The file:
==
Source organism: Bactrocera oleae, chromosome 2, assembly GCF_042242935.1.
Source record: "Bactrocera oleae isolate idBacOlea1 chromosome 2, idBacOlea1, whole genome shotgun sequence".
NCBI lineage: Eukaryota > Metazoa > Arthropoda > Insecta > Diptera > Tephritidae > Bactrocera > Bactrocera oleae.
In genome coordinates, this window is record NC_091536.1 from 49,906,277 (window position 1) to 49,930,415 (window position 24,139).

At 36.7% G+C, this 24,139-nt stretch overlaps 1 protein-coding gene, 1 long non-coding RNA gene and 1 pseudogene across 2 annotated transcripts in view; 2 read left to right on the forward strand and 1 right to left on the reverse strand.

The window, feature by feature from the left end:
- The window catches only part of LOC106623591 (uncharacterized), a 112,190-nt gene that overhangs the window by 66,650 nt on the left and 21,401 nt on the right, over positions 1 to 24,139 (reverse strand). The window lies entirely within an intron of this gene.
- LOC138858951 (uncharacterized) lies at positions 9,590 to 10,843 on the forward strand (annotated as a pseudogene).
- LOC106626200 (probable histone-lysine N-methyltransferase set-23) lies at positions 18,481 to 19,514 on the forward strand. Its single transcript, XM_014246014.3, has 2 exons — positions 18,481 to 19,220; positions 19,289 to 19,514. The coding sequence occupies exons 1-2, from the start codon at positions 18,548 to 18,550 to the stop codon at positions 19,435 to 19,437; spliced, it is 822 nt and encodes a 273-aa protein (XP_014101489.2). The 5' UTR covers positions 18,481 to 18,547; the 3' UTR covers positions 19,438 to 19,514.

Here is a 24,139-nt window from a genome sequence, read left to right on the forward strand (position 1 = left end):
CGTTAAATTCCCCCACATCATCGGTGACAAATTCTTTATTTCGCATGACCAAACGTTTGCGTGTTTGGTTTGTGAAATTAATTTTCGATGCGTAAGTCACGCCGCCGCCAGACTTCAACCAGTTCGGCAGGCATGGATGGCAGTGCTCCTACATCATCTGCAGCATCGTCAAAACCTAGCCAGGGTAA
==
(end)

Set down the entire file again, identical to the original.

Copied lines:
Source organism: Bactrocera oleae, chromosome 2, assembly GCF_042242935.1.
Source record: "Bactrocera oleae isolate idBacOlea1 chromosome 2, idBacOlea1, whole genome shotgun sequence".
NCBI lineage: Eukaryota > Metazoa > Arthropoda > Insecta > Diptera > Tephritidae > Bactrocera > Bactrocera oleae.
In genome coordinates, this window is record NC_091536.1 from 49,906,277 (window position 1) to 49,930,415 (window position 24,139).

At 36.7% G+C, this 24,139-nt stretch overlaps 1 protein-coding gene, 1 long non-coding RNA gene and 1 pseudogene across 2 annotated transcripts in view; 2 read left to right on the forward strand and 1 right to left on the reverse strand.

The window, feature by feature from the left end:
- The window catches only part of LOC106623591 (uncharacterized), a 112,190-nt gene that overhangs the window by 66,650 nt on the left and 21,401 nt on the right, over positions 1 to 24,139 (reverse strand). The window lies entirely within an intron of this gene.
- LOC138858951 (uncharacterized) lies at positions 9,590 to 10,843 on the forward strand (annotated as a pseudogene).
- LOC106626200 (probable histone-lysine N-methyltransferase set-23) lies at positions 18,481 to 19,514 on the forward strand. Its single transcript, XM_014246014.3, has 2 exons — positions 18,481 to 19,220; positions 19,289 to 19,514. The coding sequence occupies exons 1-2, from the start codon at positions 18,548 to 18,550 to the stop codon at positions 19,435 to 19,437; spliced, it is 822 nt and encodes a 273-aa protein (XP_014101489.2). The 5' UTR covers positions 18,481 to 18,547; the 3' UTR covers positions 19,438 to 19,514.

Here is a 24,139-nt window from a genome sequence, read left to right on the forward strand (position 1 = left end):
CGTTAAATTCCCCCACATCATCGGTGACAAATTCTTTATTTCGCATGACCAAACGTTTGCGTGTTTGGTTTGTGAAATTAATTTTCGATGCGTAAGTCACGCCGCCGCCAGACTTCAACCAGTTCGGCAGGCATGGATGGCAGTGCTCCTACATCATCTGCAGCATCGTCAAAACCTAGCCAGGGTAA